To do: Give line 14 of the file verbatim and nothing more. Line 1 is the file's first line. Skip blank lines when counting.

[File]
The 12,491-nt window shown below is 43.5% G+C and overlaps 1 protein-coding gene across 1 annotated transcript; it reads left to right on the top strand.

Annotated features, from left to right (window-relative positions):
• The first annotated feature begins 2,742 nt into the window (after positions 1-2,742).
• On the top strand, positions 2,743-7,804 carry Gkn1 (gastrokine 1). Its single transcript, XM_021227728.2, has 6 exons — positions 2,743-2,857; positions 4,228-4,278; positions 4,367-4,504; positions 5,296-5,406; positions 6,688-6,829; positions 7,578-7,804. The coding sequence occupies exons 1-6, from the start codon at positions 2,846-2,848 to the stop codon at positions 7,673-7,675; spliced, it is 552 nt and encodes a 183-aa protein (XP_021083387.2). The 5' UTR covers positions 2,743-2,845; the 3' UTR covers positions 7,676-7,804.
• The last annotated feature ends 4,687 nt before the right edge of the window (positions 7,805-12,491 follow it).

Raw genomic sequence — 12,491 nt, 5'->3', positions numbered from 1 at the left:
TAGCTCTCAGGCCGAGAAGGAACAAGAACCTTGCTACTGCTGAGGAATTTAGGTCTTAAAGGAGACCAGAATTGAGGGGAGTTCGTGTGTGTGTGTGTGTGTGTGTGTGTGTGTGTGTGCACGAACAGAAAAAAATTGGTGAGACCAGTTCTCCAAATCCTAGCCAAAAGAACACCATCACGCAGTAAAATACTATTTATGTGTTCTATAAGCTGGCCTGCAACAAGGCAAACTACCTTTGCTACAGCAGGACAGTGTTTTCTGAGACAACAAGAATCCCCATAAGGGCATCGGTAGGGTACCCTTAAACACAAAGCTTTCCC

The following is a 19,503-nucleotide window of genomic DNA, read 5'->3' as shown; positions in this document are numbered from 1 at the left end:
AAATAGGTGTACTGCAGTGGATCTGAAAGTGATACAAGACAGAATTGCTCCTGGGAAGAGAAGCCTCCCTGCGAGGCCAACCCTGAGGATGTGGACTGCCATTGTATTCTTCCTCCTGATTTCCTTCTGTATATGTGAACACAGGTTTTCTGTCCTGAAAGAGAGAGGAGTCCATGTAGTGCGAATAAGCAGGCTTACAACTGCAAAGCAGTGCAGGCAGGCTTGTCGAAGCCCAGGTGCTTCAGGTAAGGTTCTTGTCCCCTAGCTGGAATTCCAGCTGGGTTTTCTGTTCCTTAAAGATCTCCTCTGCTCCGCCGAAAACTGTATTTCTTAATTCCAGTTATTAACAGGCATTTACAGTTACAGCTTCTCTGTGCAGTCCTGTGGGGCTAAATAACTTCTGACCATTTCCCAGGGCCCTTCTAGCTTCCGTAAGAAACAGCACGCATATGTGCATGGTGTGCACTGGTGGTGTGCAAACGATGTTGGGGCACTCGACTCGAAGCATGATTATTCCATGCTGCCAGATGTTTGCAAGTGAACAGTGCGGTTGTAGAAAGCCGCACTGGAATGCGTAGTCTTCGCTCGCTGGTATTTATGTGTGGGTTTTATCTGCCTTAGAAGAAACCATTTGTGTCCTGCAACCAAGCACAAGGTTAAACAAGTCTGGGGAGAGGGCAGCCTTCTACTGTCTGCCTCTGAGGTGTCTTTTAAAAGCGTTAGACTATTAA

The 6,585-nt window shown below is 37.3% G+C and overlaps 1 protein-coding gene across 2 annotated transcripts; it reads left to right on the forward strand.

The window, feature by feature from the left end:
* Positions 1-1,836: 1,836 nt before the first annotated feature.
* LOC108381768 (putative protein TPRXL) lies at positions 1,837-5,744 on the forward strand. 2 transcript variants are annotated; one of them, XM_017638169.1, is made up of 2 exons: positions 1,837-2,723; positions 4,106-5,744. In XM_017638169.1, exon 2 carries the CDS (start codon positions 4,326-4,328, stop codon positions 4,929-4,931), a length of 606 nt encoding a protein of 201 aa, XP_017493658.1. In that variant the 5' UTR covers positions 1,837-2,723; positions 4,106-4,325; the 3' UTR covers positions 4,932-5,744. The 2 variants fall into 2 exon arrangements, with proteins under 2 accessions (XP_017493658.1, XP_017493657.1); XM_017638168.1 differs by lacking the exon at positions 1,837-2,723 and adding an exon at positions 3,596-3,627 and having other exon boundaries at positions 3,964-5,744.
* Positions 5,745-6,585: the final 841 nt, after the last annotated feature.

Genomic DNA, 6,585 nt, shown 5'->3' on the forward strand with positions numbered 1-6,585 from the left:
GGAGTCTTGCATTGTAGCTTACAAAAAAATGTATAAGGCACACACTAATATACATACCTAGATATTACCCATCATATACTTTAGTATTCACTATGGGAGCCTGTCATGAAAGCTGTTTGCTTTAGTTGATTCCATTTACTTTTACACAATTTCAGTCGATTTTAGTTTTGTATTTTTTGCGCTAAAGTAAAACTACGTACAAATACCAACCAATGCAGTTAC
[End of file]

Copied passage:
* Positions 5,745-6,585: the final 841 nt, after the last annotated feature.